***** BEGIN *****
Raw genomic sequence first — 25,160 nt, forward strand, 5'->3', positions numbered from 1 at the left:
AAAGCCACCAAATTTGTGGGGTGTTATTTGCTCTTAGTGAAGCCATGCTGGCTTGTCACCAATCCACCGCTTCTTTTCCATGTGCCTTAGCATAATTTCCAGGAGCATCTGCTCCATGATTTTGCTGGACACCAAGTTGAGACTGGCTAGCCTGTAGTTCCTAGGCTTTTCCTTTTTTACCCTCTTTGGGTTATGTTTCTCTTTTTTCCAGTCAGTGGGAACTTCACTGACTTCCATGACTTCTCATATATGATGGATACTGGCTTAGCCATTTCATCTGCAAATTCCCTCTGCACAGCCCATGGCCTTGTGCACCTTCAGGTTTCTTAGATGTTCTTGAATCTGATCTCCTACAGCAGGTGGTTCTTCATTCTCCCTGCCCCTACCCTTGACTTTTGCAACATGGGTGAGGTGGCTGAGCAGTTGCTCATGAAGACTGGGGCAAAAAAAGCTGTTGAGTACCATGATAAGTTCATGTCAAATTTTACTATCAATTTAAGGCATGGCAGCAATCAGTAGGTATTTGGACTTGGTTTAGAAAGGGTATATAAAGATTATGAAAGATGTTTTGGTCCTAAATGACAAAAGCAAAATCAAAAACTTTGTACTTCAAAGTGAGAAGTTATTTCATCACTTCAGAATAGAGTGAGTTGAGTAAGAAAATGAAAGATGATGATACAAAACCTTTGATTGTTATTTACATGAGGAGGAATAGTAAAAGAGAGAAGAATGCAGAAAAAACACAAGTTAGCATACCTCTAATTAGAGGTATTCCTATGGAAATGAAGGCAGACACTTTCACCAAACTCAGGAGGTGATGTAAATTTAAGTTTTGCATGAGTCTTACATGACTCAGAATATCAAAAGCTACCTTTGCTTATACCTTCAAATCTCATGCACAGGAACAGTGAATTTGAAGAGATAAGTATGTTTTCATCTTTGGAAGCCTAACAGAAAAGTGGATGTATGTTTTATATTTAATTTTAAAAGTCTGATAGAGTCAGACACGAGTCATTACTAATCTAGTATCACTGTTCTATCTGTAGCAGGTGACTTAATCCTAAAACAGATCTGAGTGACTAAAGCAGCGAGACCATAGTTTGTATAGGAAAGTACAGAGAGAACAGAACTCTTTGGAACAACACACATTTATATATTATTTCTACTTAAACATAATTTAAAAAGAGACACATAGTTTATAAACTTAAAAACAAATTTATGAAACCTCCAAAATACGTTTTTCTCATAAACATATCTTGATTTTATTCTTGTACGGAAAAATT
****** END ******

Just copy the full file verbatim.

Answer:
Raw genomic sequence first — 25,160 nt, forward strand, 5'->3', positions numbered from 1 at the left:
AAAGCCACCAAATTTGTGGGGTGTTATTTGCTCTTAGTGAAGCCATGCTGGCTTGTCACCAATCCACCGCTTCTTTTCCATGTGCCTTAGCATAATTTCCAGGAGCATCTGCTCCATGATTTTGCTGGACACCAAGTTGAGACTGGCTAGCCTGTAGTTCCTAGGCTTTTCCTTTTTTACCCTCTTTGGGTTATGTTTCTCTTTTTTCCAGTCAGTGGGAACTTCACTGACTTCCATGACTTCTCATATATGATGGATACTGGCTTAGCCATTTCATCTGCAAATTCCCTCTGCACAGCCCATGGCCTTGTGCACCTTCAGGTTTCTTAGATGTTCTTGAATCTGATCTCCTACAGCAGGTGGTTCTTCATTCTCCCTGCCCCTACCCTTGACTTTTGCAACATGGGTGAGGTGGCTGAGCAGTTGCTCATGAAGACTGGGGCAAAAAAAGCTGTTGAGTACCATGATAAGTTCATGTCAAATTTTACTATCAATTTAAGGCATGGCAGCAATCAGTAGGTATTTGGACTTGGTTTAGAAAGGGTATATAAAGATTATGAAAGATGTTTTGGTCCTAAATGACAAAAGCAAAATCAAAAACTTTGTACTTCAAAGTGAGAAGTTATTTCATCACTTCAGAATAGAGTGAGTTGAGTAAGAAAATGAAAGATGATGATACAAAACCTTTGATTGTTATTTACATGAGGAGGAATAGTAAAAGAGAGAAGAATGCAGAAAAAACACAAGTTAGCATACCTCTAATTAGAGGTATTCCTATGGAAATGAAGGCAGACACTTTCACCAAACTCAGGAGGTGATGTAAATTTAAGTTTTGCATGAGTCTTACATGACTCAGAATATCAAAAGCTACCTTTGCTTATACCTTCAAATCTCATGCACAGGAACAGTGAATTTGAAGAGATAAGTATGTTTTCATCTTTGGAAGCCTAACAGAAAAGTGGATGTATGTTTTATATTTAATTTTAAAAGTCTGATAGAGTCAGACACGAGTCATTACTAATCTAGTATCACTGTTCTATCTGTAGCAGGTGACTTAATCCTAAAACAGATCTGAGTGACTAAAGCAGCGAGACCATAGTTTGTATAGGAAAGTACAGAGAGAACAGAACTCTTTGGAACAACACACATTTATATATTATTTCTACTTAAACATAATTTAAAAAGAGACACATAGTTTATAAACTTAAAAACAAATTTATGAAACCTCCAAAATACGTTTTTCTCATAAACATATCTTGATTTTATTCTTGTACGGAAAAATT